Making inferences about the polarization, welfare and poverty of nations: a study of 101 countries 1970–1995



Stochastic Dominance techniques are adapted and employed to study the extent and progress of Polarization, Welfare and Poverty of 101 nations over the period 1970–1995. The adaptations provide methods of comparing mass relocation by evaluating various degrees of right and left separation between distributions. The results reveal that, whilst welfare increased and then diminished and poverty diminished and then increased, polarization between rich and poor countries continued unabated throughout the period emphasizing the distinction between polarization and inequality. Copyright © 2004 John Wiley & Sons, Ltd.


The growing gap between rich and poor nations (Jones, 1997a,b; Kremer et al., 2000; Pritchett, 1997; Quah, 1997, 2001) has been a focus of attention in many spheres of economics. For growth theorists it constitutes the challenge to early neoclassical theories of national production that prompted much study of the issue of convergence in Per Capita Gross Domestic Product (Barro, 1998).1 For those concerned with the plight of the poor it conveys a sense of increasing relative global poverty in terms of Per Capita Gross National Product (Wade, 2001). For those interested in welfare and inequality issues it is of major import since inter-nation differences in income measures account for the largest part of global inequality (Berry et al., 1983; Schultz, 1998; Bourguignon and Morrison, 1999). Underlying concern about the gap is an implicit ‘World Welfare Function’ relating to the distribution of incomes across nations that ceteris paribus weights the gap as a negative characteristic. Its widening does not imply, and is not implied by, lower global economic welfare, greater inequality or greater absolute poverty but has more to do with polarization, a relocation of mass from the centre towards the tails of the distribution (Esteban and Ray, 1994; Foster and Wolfson, 1992; Wolfson, 1994).

Polarization has an inter-temporal dimension implying a tendency towards the emergence and increasing intensity and/or separateness of multiple bumps in a distribution over time. As such its investigation has been approached in several different ways. Obviously it can occur before bumps appear so that divergent bimodality (Bianchi, 1997) is not necessary for its existence. Interpreting the global distribution of national per capita incomes as a mixture of rich and poor nation group distributions, polarization is concerned with how changes in their respective masses are reflected in changes in the global distribution. The issue transcends consideration of simple location and scale movements. For example, left skewing poor club and/or right skewing rich club distributions without changing their respective means or variances can engender a widening gap in the global distribution without sub-group location or scale changes. It follows that identifying divergent sub-population means and diminishing sub-population variances (Paap and van Dijk, 1998) is not necessary for polarization.2 The phenomenon has also been examined by representing intra-distributional dynamics as a Markov chain (Quah, 1997). In this context period by period mass relocation is viewed as part of an ongoing structurally constant dynamic process wherein polarization is characterized by the relative magnitudes of the constant parameters (transition matrix) of the process. However polarization may be advancing or retarding at different rates over time with consequent advantages to examining the phenomenon period to period in an unconstrained fashion. Finally Esteban and Ray (1994), Wolfson (1994) and Beach and Slotsve (1996) provide indices for ranking the extent of polarization without having to identify the existence or otherwise of multiple modes. Unfortunately, without a distributional theory for the indices, it is not possible to determine if different index values are due to sampling variation or underlaying distributional differences and, like the Gini inequality coefficient, whilst the rankings are complete they may be ambiguous and rank polarized states differently.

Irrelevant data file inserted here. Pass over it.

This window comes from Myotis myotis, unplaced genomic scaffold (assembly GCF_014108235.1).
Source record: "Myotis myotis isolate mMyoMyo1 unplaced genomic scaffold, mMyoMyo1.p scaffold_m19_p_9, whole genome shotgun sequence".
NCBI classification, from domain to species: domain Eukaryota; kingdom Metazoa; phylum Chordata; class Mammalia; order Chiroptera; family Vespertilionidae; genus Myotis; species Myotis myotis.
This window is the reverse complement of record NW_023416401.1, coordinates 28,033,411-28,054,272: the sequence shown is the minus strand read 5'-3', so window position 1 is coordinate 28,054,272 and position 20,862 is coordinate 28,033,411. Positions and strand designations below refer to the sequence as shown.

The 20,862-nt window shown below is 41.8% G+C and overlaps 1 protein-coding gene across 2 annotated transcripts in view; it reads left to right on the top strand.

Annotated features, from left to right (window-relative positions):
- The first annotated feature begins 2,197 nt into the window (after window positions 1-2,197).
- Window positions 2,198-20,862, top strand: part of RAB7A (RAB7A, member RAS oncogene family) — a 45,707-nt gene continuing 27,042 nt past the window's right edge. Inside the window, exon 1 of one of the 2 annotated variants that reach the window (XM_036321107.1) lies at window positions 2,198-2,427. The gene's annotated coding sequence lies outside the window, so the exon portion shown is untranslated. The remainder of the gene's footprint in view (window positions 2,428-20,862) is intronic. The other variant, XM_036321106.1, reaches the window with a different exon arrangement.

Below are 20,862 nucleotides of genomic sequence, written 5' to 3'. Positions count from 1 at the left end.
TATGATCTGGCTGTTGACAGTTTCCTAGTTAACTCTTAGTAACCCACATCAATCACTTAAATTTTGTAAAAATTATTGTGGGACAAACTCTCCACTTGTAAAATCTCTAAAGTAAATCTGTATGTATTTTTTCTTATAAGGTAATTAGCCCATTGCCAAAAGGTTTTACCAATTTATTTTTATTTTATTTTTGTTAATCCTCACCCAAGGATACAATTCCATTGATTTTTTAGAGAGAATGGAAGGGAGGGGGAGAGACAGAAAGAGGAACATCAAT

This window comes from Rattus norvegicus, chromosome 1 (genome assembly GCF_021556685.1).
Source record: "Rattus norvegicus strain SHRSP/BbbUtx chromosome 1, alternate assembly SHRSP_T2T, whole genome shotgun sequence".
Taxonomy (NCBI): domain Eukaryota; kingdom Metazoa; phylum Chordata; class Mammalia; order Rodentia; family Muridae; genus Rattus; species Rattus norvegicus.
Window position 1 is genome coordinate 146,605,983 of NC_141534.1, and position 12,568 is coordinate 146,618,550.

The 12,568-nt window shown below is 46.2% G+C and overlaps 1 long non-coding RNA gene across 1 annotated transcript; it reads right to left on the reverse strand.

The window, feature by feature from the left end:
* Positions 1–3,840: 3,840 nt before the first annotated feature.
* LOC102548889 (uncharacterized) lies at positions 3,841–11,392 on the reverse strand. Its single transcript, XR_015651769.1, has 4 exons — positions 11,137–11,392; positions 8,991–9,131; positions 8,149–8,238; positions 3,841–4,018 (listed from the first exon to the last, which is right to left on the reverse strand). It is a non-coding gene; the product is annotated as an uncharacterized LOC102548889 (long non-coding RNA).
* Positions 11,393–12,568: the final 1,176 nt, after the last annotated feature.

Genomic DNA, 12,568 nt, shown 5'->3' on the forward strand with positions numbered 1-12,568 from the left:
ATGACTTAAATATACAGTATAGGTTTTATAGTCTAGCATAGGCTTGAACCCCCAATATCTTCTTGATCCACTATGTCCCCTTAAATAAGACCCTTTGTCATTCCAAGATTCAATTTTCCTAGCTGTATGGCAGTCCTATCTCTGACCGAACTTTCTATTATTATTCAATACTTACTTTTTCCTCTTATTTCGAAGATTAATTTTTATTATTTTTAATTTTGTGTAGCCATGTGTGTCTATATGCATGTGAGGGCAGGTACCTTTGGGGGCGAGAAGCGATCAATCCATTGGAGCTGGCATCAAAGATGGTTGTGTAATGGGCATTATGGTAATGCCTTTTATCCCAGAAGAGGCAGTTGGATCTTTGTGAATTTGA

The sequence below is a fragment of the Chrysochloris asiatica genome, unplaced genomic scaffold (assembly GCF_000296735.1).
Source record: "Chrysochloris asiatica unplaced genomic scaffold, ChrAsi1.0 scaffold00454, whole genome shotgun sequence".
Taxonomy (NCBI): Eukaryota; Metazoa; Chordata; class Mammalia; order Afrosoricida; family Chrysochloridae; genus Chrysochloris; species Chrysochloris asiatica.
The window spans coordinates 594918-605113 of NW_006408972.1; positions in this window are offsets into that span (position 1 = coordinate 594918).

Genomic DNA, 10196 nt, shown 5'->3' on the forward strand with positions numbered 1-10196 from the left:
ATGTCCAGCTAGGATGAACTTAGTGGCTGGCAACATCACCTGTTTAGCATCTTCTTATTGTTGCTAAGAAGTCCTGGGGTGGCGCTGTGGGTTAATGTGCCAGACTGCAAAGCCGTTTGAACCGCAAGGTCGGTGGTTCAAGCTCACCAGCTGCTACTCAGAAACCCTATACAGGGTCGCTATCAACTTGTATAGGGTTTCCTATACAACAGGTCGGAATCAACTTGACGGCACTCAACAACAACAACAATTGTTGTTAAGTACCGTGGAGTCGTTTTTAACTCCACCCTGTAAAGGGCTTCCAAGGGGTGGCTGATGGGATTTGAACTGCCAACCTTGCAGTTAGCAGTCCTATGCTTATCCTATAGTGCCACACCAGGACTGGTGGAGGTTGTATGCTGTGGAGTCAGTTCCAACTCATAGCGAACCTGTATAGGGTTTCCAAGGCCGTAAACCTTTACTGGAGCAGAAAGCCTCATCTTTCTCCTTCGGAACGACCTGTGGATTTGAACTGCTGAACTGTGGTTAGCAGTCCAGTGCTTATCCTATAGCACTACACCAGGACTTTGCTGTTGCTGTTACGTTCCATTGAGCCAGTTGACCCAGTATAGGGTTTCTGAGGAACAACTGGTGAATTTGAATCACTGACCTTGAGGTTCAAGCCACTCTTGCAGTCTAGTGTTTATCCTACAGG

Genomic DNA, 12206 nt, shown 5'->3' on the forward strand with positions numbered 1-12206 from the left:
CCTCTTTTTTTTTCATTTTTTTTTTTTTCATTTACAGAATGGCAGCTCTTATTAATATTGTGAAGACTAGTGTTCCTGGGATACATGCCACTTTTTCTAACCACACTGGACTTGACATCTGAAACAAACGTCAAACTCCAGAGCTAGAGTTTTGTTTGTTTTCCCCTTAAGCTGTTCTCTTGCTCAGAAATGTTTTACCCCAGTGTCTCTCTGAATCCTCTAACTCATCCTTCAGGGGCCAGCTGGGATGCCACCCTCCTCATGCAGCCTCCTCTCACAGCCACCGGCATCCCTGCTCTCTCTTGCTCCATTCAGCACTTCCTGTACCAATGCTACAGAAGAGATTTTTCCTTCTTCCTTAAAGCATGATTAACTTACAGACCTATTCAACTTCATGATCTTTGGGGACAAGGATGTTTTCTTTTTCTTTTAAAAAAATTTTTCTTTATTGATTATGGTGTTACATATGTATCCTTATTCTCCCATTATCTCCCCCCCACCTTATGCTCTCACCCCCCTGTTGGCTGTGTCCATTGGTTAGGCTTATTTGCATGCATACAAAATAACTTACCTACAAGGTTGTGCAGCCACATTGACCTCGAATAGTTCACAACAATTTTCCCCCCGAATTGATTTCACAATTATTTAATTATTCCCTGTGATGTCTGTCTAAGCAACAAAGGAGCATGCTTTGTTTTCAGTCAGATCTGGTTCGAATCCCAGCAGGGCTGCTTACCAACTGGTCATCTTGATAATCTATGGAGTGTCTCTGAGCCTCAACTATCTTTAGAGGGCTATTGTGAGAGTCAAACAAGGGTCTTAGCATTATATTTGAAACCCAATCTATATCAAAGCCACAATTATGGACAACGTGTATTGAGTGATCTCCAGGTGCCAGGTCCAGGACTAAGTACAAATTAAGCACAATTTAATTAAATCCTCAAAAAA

Here stochastic dominance techniques3 are adapted and employed to study the extent of polarization and convergence. While offering only a partial ordering of distributions, they do provide methods for inferentially comparing mass location unambiguously, typically by evaluating various degrees of right separation or left separation between distributions. They can be applied in a period by period fashion without imposing any structure on the nature of the polarization process either in the form of the parameters of the underlying mixture distributions or the parameters of the Markov chain transition matrix. Furthermore they may be modified to examine and identify various types of mass relocation from the middle of a distribution towards its tails regardless of whether or not polarization has resulted in the development of multiple modes. Here these techniques are implemented on the per capita GNP of a sample of 101 countries over the years 1970 to 1995. For comparison a corresponding analysis of global welfare and poverty is presented together with values of various polarization and inequality indices.